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Benefit planned for unlicensed FM radio station

Benefit planned for unlicensed FM radio station

By David L. Beck

Mercury News

The day after the feds busted Free Radio Santa Cruz, a tiny, free-spirited and unlicensed FM station that was beaming stuff like ``Democracy Now'' from a house near downtown, legendary folk singer Utah Phillips was on the phone offering to play a benefit.

``I was assured the equipment base wasn't going to be a problem,'' Phillips said. ``What I was concerned about was fines.''

Phillips will play that benefit Friday night at Santa Cruz's Rio Theatre. He'll be joined by local musicians Keith Greeninger, the Devil Makes Three, Bob Brozman and Faith Petric, the 89-year-old doyenne of the San Francisco folk community.

There were no fines. But the Federal Communications Commission and U.S. Marshals left the house on Laurel Street after their Sept. 29 raid with an estimated $5,000 to $10,000 worth of broadcasting equipment, and not all of it has been replaced.

Plus, said Free Radio programmer George Cadmon, ``We do have monthly costs. We have to pay for our Web stream, we have to pay for our DSL, we've got rent, power'' and other bills to pay, she said.

Free Radio can be heard It can also be heard over the air on its old frequency, 101.1 FM, thanks to a group called Santa Cruz Radio Access Movement -- SCRAM -- which Cadmon said is picking up the legal Web cast. ``We don't have any association with those people,'' she said, ``but we are aware of it.''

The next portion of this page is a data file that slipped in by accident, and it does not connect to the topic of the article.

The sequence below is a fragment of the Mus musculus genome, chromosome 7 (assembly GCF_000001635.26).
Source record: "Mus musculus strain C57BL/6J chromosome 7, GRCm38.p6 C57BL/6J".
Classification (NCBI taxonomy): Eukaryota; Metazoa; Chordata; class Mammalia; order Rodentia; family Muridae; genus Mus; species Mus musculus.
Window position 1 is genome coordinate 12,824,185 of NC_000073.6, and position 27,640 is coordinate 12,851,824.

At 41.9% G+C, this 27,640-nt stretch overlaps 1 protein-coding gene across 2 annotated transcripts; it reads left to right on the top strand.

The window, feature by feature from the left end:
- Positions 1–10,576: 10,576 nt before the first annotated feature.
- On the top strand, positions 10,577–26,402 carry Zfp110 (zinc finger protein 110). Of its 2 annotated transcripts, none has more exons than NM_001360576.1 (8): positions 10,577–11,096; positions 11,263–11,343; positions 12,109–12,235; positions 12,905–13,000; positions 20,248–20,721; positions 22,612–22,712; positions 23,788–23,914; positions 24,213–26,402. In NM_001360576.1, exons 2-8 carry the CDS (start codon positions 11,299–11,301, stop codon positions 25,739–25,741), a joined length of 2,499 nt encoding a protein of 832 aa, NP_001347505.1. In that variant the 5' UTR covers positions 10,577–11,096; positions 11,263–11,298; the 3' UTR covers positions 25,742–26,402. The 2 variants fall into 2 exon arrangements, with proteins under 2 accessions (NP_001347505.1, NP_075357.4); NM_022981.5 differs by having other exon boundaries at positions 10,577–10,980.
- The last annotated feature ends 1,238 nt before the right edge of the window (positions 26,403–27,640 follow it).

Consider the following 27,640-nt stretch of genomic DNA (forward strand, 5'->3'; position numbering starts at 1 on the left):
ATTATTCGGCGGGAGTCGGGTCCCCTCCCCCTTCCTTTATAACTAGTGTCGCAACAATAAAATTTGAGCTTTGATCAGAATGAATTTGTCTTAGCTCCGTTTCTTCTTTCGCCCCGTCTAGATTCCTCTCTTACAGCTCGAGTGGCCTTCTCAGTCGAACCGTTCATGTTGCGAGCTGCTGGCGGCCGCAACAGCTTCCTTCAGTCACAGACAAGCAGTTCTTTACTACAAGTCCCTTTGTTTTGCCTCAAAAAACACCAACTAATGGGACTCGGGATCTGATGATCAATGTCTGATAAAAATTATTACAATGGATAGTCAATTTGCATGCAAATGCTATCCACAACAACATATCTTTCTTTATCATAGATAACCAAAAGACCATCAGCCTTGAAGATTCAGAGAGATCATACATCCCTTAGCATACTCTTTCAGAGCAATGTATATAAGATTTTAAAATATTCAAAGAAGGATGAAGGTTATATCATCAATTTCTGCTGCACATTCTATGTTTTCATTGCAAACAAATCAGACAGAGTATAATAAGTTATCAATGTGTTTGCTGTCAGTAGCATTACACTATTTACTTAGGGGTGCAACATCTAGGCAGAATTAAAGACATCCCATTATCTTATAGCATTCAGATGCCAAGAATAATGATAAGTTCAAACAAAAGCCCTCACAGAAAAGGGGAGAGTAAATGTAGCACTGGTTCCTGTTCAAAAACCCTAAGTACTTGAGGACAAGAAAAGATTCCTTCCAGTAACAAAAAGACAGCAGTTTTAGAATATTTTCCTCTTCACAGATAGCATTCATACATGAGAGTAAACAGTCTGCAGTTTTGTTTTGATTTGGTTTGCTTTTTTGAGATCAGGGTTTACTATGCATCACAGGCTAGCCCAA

John Sandich, whose Snazzy Productions is co-producing the event with Free Radio, called the station's programmers ``a really community-minded organization who want to bring some diversity to the airwaves, get a little further left than'' National Public Radio. Neither Snazzy nor the Rio is charging to put on the benefit, he said.

Phillips, 69, is best known for a tall tale about ``moose turd pie'' -- ``they'll put it on my gravestone,'' he said with a sigh. He said in a telephone interview Monday from his Grass Valley home that he grew up on radio, stringing an antenna from his home-made crystal set into an apple tree outside his bedroom in Dayton, Ohio, so he could listen to string band music out of Chicago, Shreveport and Richmond.

``See,'' he said, ``we elect congressmen and senators, who then appoint boards and commissions to lease off what we already own to private companies to sell it back to us. It's a dumb idea.''


For information and tickets ($21), call (831) 479-9421 or see or

Contact David L. Beck at or at (831) 423-0960.

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